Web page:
Your hips get a pounding when you are running, so it’s especially important to properly warm-up and stretch the muscles and joints in and around the hip area to prevent injury and enable free-flowing movement during your run. To assume the correct position for this stretch, place both hands on your hips and your feet shoulder-width apart - then to start with, circle your hips in a fairly limited range of motion at first, gradually working up to full-range of motion over time in order to slowly increase the intensity of the movement. Switch the direction of the circling after about every 10 rotations.
It’s vital to thoroughly warm-up your calf muscles before running as they contract everytime your foot leaves the ground, so you need a dynamic warm-up stretching exercise that targets this muscle group - and nothing does the job better than calf raises. To perform this stretch, find some suitable steps and stand on them with the balls of your feet on the step and your heels hanging over the edge, then rise up on your toes and slowly lower your heels back down again several times on each foot, targeting one leg at a time.
This stretch targets your hip flexors and quadriceps using a suitable dynamic movement – you can either use a wall for support and balance whilst performing the movement, or improve your balance at the same time as stretching by doing the movement without any support! Simply bend each leg at the knee by grabbing your ankle or foot with your hand and pulling your foot up to your buttocks, and holding it there for a count of around 10 seconds. You should take each stretch to the point where you feel suitable resistance – but don’t overstretch so that you feel any pain or discomfort whilst performing the movement.
Once your run is over and it’s time to cool down and recover, then it’s time to switch to more static stretches which you can hold for up to 30 seconds at a time. This should help to speed up recovery and relax and calm the muscles after the demands of a run – as well as aim mental recovery at the immediate post-run stage.
Injury Prevention whilst running
Whilst suitable stretching should ensure that injuries are kept to an absolute minimum, it’s worth quickly mentioning some additional pointers that you can incorporate into your running to further ensure that you avoid unnecessary injuries, as it’s such a crucial component of achieving your optimum potential as a runner. Key points of note here are to ensure that you know your natural limits well and don’t exceed them too often or aggressively, listen to your body at all times and to what it is trying to tell you, pay close attention to the length of your stride whilst running and try to find the optimum stride pattern, and finally if you are worried about risk of injury at any time for whatever reason, it might be worth sticking to running on more level surfaces for a set period of time, until such a worry has subsided. If you also incorporate these pointers into your running sessions, then you will truly be doing everything within your power to remain healthy and injury-free for your runs for the longest time possible.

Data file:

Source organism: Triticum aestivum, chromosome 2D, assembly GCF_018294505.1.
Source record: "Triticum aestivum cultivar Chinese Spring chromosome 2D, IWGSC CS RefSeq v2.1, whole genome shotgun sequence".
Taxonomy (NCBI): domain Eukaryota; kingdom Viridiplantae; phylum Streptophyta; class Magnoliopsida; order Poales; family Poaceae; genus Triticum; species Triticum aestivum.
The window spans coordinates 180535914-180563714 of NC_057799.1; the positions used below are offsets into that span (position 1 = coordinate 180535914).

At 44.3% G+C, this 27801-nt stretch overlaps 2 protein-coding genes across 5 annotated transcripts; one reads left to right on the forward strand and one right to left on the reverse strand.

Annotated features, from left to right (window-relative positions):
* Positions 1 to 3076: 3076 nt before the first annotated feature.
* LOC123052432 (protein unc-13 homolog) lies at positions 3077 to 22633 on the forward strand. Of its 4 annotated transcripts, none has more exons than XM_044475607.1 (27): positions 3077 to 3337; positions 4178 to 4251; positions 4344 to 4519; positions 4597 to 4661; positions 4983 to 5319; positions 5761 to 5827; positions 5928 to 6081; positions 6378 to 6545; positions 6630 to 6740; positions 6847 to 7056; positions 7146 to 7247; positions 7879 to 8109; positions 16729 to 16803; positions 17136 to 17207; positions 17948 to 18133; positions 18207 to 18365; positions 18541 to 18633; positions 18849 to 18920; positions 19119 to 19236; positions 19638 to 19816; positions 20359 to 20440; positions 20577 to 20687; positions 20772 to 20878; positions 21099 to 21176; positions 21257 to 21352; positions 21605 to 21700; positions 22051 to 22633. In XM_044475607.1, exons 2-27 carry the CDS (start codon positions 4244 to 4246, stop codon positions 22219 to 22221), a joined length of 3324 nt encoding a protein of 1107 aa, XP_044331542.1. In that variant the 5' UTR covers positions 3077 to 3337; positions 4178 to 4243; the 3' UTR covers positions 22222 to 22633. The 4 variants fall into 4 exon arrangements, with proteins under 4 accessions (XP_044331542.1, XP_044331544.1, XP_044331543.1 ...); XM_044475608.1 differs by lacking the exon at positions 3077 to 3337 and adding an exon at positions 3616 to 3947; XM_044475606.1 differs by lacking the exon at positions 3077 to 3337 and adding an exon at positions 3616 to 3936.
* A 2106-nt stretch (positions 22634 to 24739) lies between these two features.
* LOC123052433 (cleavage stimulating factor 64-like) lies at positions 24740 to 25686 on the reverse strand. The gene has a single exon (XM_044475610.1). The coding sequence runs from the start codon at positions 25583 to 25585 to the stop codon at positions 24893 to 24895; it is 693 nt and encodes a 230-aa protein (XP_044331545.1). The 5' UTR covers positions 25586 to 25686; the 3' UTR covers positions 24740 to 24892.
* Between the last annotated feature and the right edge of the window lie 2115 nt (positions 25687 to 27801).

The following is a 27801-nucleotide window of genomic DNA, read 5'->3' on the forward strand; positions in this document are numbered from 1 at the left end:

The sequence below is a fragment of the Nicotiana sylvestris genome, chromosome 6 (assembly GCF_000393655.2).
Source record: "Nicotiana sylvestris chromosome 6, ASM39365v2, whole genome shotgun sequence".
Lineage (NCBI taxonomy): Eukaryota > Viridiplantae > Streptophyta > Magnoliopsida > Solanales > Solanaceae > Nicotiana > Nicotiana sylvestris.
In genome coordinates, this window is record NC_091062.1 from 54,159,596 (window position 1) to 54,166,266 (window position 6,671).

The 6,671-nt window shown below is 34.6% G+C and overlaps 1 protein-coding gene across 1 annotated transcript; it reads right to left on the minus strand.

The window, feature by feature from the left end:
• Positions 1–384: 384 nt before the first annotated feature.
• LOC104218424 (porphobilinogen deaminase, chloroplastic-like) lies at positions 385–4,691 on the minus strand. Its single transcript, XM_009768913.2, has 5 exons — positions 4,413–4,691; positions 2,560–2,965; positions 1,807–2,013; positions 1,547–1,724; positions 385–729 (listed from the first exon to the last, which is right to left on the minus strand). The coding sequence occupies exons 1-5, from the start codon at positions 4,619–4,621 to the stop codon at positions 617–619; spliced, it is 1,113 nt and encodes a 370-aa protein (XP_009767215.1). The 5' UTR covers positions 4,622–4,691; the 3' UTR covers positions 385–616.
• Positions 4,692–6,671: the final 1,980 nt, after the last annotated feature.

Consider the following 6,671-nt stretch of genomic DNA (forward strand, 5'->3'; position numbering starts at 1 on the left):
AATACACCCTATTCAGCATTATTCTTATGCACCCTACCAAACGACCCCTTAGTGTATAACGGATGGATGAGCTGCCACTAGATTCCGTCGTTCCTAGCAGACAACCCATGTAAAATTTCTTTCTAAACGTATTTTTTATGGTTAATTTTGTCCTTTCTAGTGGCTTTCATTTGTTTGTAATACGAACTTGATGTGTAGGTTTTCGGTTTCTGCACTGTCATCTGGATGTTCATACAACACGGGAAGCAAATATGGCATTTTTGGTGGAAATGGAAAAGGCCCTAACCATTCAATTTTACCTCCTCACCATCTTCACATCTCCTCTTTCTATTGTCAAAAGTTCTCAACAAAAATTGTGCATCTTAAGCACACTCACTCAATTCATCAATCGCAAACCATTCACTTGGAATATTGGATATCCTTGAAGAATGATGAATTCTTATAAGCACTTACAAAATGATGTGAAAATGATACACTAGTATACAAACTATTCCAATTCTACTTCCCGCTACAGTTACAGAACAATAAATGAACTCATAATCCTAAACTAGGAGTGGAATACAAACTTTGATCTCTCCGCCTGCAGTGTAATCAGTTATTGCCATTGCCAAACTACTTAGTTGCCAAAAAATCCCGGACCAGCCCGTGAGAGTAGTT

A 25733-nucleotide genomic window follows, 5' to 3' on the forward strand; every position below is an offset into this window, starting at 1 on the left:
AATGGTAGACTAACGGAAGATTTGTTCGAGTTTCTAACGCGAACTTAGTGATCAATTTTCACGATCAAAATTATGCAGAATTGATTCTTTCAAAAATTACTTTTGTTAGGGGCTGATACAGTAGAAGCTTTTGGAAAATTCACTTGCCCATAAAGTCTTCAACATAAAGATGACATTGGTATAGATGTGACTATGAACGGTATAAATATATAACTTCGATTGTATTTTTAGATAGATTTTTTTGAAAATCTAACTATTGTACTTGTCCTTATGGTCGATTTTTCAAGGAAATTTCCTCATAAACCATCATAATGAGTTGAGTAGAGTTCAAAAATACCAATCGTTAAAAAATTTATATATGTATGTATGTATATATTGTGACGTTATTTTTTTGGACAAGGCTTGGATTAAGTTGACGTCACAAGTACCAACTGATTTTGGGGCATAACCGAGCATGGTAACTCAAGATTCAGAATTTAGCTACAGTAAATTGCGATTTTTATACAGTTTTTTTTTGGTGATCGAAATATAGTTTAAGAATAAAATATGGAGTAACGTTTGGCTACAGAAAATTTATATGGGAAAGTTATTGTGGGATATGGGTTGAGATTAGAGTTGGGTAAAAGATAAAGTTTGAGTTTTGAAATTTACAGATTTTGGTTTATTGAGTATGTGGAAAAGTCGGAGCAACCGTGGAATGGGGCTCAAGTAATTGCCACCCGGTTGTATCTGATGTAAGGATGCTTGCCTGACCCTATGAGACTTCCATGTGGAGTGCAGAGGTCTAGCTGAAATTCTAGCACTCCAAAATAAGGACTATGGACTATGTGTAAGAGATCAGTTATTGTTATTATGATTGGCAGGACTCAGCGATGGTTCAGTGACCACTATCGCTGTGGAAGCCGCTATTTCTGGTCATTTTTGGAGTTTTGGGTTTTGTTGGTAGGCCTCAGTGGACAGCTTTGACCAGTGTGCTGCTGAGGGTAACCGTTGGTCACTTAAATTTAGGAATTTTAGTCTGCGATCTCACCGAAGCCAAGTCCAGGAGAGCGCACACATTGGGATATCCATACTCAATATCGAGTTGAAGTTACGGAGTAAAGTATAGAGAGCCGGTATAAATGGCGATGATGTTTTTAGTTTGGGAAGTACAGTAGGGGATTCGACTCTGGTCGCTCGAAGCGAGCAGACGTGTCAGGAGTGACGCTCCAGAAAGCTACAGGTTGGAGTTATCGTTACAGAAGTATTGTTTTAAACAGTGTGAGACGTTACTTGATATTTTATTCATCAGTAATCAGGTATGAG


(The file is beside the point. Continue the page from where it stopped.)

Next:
And there you have it – our selection of the best warm-up stretches to perform prior to running, and some quick tips on stretches to use to cool down after your run is over and some additional ways to prevent injury thrown in to boot! Make sure you perform these movements each and every time you embark on a run, and you should have many years of injury-free, optimum performance running to look forward to – now get out there and start clocking up some of your best times ever!